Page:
An Old Rivalry With Young Blood
A 'New Era' for U.S.-Mexico Rivarly
Wednesday, February 6, 2008; Page E03
HOUSTON, Feb. 5 -- U.S.-Mexico soccer matches have become commonplace, an annual clash that has tilted in the Americans' favor of late and bordered on becoming a back-alley brawl. But when the national teams collide Wednesday night in a friendly match at Reliant Stadium, the bitter rivalry could open a refreshing new chapter with the introduction of young players largely untouched by the storied history.
"This signals a little bit of a new era," U.S. Coach Bob Bradley said Tuesday. "It will be exciting for fans to see what the rivalry evolves into."
A crowd expected to approach 70,000 -- and provide Mexico with the majority of the support -- might see Freddy Adu and Jozy Altidore, who blossomed at the Under-20 World Cup last summer, enter the U.S. lineup. It will see the return of the coach's son, Michael Bradley, a Netherlands-based midfielder and another U-20 graduate who has emerged as one of American soccer's top exports, as well as Olympic hopefuls Maurice Edu and Benny Feilhaber.
Mexico has the option of offering a pair of 18-year-old forwards from Spain's famed La Liga, Giovani Dos Santos (Barcelona) and Carlos Vela (Osasuna). If not for injury, Coach Hugo Sanchez would have turned to Andres Guardado, 21, and Nery Castillo, 23, who rocketed onto the international scene last summer in the Gold Cup and Copa America.
The neophytes from both sides were selected not just because they need the experience, but because the coaches believe they can contribute just as much as the veterans.
"This game is the start of something new. We haven't had a game where we've seen many of these guys," Bradley said. "I think that time has come, [and] over time, we will see it more often."
With regional qualifying for the 2010 World Cup beginning in June, Bradley has started to narrow his player pool. Last month, in a 2-0 victory over Sweden, he relied primarily on players from MLS. But with the Mexico match falling on an international fixture date -- which clears the calendar for European-based players to rejoin the national team -- Bradley has at his disposal much of the top talent from overseas as well as select MLS contributors.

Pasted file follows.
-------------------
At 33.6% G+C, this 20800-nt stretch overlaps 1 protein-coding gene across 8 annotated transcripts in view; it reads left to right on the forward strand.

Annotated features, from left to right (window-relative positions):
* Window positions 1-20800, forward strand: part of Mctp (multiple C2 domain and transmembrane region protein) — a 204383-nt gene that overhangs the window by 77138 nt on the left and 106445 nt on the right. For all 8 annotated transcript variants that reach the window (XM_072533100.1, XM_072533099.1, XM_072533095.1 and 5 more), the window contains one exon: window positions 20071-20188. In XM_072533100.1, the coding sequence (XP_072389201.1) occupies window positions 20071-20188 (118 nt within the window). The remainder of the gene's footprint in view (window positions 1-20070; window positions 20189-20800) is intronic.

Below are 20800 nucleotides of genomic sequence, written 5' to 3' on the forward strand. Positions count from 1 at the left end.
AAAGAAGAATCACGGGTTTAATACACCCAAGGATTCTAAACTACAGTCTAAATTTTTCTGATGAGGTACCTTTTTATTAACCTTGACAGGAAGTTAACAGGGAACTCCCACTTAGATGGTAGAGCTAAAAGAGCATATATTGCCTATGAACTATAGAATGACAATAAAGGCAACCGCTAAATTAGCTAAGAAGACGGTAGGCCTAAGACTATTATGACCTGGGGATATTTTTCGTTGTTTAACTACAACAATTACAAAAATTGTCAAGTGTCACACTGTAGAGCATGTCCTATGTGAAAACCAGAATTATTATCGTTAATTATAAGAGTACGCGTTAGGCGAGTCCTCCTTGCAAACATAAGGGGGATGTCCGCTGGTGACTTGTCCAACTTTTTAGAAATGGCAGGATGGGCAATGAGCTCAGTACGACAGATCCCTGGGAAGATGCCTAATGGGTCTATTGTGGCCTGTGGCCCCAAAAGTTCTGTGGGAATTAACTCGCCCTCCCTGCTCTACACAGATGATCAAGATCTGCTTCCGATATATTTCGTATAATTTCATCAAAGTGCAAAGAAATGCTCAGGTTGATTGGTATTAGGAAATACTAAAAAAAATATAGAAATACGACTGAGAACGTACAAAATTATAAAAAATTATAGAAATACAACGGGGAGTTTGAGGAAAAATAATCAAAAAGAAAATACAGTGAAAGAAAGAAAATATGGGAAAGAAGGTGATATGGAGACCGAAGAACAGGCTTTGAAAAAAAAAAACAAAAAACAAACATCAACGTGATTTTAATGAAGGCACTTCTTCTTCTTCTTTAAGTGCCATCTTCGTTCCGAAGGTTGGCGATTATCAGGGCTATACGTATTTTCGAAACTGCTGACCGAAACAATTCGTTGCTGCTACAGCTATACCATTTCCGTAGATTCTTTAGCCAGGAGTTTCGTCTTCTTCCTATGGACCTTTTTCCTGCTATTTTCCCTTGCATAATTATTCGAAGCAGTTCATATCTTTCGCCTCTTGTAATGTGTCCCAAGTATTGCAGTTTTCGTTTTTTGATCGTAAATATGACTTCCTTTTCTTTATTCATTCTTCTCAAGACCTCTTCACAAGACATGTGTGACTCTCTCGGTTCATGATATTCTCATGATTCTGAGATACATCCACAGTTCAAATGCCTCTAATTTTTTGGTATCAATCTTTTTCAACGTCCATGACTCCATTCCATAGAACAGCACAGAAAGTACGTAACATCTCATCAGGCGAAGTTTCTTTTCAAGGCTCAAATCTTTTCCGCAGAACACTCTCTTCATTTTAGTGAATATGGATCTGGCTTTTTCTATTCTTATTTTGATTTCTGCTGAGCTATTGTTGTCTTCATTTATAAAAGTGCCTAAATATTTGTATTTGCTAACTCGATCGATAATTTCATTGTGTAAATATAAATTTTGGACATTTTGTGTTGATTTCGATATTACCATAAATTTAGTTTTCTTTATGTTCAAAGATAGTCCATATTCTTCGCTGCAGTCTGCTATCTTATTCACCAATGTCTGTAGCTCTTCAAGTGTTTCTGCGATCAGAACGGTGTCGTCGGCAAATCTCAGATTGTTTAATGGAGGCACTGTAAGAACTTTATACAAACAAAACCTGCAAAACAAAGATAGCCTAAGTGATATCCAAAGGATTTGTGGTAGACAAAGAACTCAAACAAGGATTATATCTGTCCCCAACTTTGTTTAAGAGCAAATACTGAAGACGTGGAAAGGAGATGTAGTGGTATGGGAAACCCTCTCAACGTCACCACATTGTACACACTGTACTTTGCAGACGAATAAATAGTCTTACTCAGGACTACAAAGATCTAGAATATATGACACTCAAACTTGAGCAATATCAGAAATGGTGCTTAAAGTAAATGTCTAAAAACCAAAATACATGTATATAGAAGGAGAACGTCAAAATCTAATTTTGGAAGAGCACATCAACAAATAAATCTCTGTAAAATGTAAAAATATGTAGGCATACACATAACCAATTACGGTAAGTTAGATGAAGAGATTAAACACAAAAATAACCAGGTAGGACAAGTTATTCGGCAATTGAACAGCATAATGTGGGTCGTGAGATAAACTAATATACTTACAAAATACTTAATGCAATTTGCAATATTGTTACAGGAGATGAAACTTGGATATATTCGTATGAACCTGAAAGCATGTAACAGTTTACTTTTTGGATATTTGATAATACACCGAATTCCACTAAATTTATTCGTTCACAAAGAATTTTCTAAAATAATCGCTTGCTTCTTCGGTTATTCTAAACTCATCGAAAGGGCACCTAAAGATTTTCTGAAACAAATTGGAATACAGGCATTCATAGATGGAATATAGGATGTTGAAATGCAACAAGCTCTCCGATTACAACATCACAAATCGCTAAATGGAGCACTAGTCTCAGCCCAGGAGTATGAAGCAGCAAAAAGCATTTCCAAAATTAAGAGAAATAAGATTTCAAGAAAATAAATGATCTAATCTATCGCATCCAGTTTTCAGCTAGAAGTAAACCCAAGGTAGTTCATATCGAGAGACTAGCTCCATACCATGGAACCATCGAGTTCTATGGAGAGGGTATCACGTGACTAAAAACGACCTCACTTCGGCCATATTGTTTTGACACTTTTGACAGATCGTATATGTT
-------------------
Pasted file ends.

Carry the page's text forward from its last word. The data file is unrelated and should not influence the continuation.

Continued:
Seven players who appeared in the Gold Cup final, a 2-1 U.S. victory over Mexico in Chicago, have been recalled, but the roster also includes Adu, 18, the former D.C. United prodigy who has made steady progress since joining Benfica of Portugal in August, and Altidore, an 18-year-old New York Red Bulls forward projected to leave for Europe later this year.
They will be available to help the Americans continue their success against Mexico. Historically the Mexicans have dominated, but since 1990, the U.S. team has a 12-7-7 record. And in nine meetings this decade at U.S. sites -- which usually provide Mexico with a home-field advantage -- the Americans are 8-0-1 with just one goal conceded.
After Wednesday night, the teams are likely to meet again twice in 2009 during the final round of World Cup qualifying (assuming both advance past this year's first round and semifinal groups).
The animosity between the sides has intensified over the years, with matches often disrupted by incidents and injuries. Mexico, once the lone power in the region, has played down the U.S. victories, blaming themselves for setbacks rather than crediting the Americans.
"It's fun because we are winning," said U.S. forward Landon Donovan, who has four goals in nine games against Mexico. "These are games you don't have to worry about being motivated for."
Though there are no trophies or World Cup berths at stake Wednesday, everyone recognizes the long-term implications.
"At the end of the day, it doesn't account for anything -- we know that," Donovan added. "There are psychological advantages, there are mental advantages, there are confidence advantages when we play them for real. If we beat them again, we keep pushing them down, keeping them down, and that is big for us."